Treatment is recommended for all people living with HIV. It involves taking a combination of antiretroviral drugs. This stops the virus from replicating and allows the immune system to strengthen and fight infections.

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  • ViiV Healthcare submits regulatory application to European Medicines Agency for single-tablet, two-drug regimen of dolutegravir and lamivudine for treatment of HIV

    ViiV Healthcare today announced submission of a marketing authorisation application (MAA) to the European Medicines Agency (EMA) for a single-tablet, two-drug regimen of dolutegravir (DTG) and lamivudine (3TC) for the treatment of HIV-1 infection.

    16 September 2018 | ViiV press release
  • Focus on HIV-2 Infection: A Clinician Roundtable

    Infectious Disease Advisor interviewed the following experts to discuss the challenges and clinical implications pertaining to HIV-2.

    04 September 2018 | Infectious Disease Advisor
  • What you need to know about HIV two-drug regimens

    Integrase inhibitors—potent antiretrovirals that quickly and powerfully suppress HIV—have allowed HIV researchers and clinicians to explore dosing regimens that involve fewer than three or four drugs. Proponents of dual therapy say that effective regimens involving fewer drugs will lower costs, decrease pill burden and reduce the potential for drug-drug interactions and side effects. But is it that simple?

    28 August 2018 | BETA blog
  • Should Gilead Be Worried About This New Monthly HIV Medication?

    Yesterday, Johnson & Johnson and ViiV Healthcare announced positive results from the Atlas phase 3 study testing their two-drug HIV treatment containing an investigational drug cabotegravir and rilpivirine, a nucleoside reverse transcriptase inhibitor (NRTI) sold by Johnson & Johnson as Edurant. The important thing here isn't going from three medications to two, but that ViiV and Johnson & Johnson's cabotegravir and rilpivirine combination is injected once a month compared to a daily therapy for the three-drug combination.

    16 August 2018 | Motley Fool
  • Benefits, Risks of Dolutegravir Center Stage at AIDS 2018

    The integrase strand transfer inhibitor dolutegravir (Tivicay, GlaxoSmithKline) will be in the spotlight at the upcoming International AIDS Conference 2018.

    18 July 2018 | Medscape (requires free registration)
  • Dolutegravir preconception signal: time is up for shoddy surveillance

    The news in May 2018 of a potential risk of neural tube defects in infants born to women taking dolutegravir (DTG) at the time of conception sent shockwaves through the HIV community. But, despite massive global investment, aggressive transition plans – as well as calls for years for more systematic recording of outcomes when women receive ART in pregnancy– few prospective birth registrieshave been established in other settings that can refute or confirm this finding. Meanwhile, women of child-bearing age, whether they intend to become pregnant or not, are being told that they must stick with (or go back to) efavirenz (EFV) – a drug that, before this news, was in the process of being replaced with DTG.

    16 July 2018 | HIV i-Base
  • We Must Talk About Having Diarrhea. I’ll Go First.

    My discomfort discussing anything butt-related is well documented, but this is important. Here’s why. One in five people living with HIV suffers from chronic diarrhea. That’s too many, and I happen to be one of them. Many of us figure that if the meds are working and we’re healthy, then gastrointestinal problems simply come with the territory. Remember the HIV drug Kaletra? What a nightmare.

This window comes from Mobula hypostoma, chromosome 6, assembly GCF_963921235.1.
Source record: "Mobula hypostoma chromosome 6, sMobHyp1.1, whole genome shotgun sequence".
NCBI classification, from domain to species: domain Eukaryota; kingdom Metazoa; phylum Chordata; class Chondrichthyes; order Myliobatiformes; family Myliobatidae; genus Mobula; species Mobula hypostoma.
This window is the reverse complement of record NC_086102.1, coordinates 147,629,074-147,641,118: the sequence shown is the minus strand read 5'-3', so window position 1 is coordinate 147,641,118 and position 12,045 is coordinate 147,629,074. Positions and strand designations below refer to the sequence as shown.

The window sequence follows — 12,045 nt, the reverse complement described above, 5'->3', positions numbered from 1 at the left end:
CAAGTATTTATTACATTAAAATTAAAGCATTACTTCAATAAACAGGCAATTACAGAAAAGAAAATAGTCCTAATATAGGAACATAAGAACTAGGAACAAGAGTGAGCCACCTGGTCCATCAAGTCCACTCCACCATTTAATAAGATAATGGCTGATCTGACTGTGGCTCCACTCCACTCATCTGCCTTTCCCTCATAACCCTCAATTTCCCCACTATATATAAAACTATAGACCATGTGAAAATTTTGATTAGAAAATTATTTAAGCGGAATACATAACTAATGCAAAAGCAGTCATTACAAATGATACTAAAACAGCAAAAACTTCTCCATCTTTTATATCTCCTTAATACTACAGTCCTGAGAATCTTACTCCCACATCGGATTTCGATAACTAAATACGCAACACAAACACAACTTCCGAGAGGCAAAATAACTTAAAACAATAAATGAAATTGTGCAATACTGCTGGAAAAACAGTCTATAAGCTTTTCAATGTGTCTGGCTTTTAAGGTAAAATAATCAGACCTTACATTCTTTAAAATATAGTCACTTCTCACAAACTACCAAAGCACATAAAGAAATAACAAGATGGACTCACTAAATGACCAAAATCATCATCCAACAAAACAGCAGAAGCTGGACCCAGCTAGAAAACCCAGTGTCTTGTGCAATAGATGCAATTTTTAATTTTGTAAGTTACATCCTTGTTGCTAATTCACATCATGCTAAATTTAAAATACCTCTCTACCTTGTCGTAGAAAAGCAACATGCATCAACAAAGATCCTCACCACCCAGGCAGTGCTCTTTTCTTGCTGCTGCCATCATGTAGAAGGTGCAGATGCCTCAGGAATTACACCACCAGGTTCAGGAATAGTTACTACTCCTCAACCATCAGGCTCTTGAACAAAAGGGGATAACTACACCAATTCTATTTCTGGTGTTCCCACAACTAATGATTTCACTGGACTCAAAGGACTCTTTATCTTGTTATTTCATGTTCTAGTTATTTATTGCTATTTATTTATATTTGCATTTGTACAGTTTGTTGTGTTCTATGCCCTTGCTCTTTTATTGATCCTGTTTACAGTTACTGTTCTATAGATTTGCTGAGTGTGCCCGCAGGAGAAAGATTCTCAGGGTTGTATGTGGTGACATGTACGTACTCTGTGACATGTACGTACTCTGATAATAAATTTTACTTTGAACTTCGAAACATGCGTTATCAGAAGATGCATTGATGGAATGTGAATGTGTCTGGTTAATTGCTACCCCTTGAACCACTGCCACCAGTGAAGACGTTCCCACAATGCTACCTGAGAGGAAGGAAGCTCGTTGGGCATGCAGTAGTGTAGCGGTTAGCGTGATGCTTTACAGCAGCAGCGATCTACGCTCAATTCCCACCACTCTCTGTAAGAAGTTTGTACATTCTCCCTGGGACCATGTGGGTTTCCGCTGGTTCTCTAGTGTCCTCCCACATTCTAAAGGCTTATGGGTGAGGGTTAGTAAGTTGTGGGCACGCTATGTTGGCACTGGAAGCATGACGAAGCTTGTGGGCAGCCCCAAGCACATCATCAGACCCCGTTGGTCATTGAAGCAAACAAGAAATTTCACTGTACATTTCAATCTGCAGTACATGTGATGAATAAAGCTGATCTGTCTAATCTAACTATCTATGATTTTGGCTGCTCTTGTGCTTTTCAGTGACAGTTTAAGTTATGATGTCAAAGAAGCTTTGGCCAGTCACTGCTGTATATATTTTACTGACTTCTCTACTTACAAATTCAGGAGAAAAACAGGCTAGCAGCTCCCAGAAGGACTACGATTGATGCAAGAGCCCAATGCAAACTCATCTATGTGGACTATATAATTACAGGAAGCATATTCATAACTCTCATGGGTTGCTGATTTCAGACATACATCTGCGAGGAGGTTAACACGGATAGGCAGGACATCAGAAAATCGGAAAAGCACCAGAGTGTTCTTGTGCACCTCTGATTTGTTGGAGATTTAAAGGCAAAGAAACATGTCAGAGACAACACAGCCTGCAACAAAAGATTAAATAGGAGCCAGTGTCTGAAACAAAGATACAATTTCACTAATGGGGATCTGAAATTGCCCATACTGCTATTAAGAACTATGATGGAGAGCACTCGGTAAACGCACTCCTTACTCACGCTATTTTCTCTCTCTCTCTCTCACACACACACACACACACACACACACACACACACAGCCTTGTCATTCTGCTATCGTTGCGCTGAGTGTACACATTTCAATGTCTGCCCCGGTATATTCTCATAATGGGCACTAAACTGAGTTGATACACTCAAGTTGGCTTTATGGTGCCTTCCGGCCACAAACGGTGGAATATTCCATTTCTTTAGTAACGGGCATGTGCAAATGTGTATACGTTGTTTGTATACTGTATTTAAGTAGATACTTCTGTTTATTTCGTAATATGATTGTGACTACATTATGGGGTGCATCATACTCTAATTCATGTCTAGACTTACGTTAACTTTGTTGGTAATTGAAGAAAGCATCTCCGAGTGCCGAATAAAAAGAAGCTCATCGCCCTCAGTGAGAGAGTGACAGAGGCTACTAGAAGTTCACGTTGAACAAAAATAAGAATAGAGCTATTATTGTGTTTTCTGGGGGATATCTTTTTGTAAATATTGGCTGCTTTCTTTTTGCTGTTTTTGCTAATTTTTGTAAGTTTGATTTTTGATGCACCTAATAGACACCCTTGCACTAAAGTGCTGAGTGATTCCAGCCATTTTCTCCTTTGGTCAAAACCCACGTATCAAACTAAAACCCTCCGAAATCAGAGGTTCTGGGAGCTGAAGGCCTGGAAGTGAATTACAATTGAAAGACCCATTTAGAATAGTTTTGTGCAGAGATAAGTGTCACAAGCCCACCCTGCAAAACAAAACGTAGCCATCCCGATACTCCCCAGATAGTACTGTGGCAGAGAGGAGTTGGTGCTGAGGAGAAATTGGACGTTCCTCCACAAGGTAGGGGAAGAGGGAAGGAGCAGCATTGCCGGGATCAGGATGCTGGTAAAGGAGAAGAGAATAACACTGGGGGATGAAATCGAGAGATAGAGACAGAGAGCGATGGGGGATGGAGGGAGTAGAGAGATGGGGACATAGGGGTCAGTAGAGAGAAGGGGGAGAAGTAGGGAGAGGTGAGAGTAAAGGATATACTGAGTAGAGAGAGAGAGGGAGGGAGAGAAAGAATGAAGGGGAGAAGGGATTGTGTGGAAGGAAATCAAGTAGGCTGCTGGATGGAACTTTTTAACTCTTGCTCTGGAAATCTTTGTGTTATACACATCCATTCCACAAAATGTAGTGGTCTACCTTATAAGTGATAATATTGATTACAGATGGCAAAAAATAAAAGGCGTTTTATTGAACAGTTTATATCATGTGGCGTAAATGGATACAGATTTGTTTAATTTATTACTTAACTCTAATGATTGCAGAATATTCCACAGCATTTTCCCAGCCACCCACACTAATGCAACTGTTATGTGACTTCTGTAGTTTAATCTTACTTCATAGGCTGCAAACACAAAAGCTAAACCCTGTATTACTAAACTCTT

16 July 2018 | My Fabulous Disease
  • Reduced-Dose Darunavir Effective in Virologically Suppressed HIV-1

    In well-suppressed, treatment-experienced adults with HIV, decreasing the dose of ritonavir-boosted darunavir (darunavir/r) from the standard dose is associated with a high rate of virologic suppression and was found to be safe over a 48-week period, according to research published in the Journal of Antimicrobial Chemotherapy.

    04 July 2018 | Infectious Disease Advisor
  • No association found between efavirenz, suicide risk

    Contrary to previous findings, individuals with HIV treated with efavirenz demonstrated no increased risk for suicidal ideation or depression, according to new research published in Annals of Internal Medicine.

    26 June 2018 | Healio
  • What is on the minds of PLHIV in Europe in terms of their long term health?

    If they were to switch to different HIV medications, long term health and a low risk of long term side effects are by far the two most important aspects in the eyes of respondents living with HIV in Europe.

    25 June 2018 | EATG
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Community Consensus Statement on Access to HIV Treatment and its Use for Prevention

Together, we can make it happen

We can end HIV soon if people have equal access to HIV drugs as treatment and as PrEP, and have free choice over whether to take them.

Launched today, the Community Consensus Statement is a basic set of principles aimed at making sure that happens.

The Community Consensus Statement is a joint initiative of AVAC, EATG, MSMGF, GNP+, HIV i-Base, the International HIV/AIDS Alliance, ITPC and NAM/aidsmap
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This content was checked for accuracy at the time it was written. It may have been superseded by more recent developments. NAM recommends checking whether this is the most current information when making decisions that may affect your health.

NAM’s information is intended to support, rather than replace, consultation with a healthcare professional. Talk to your doctor or another member of your healthcare team for advice tailored to your situation.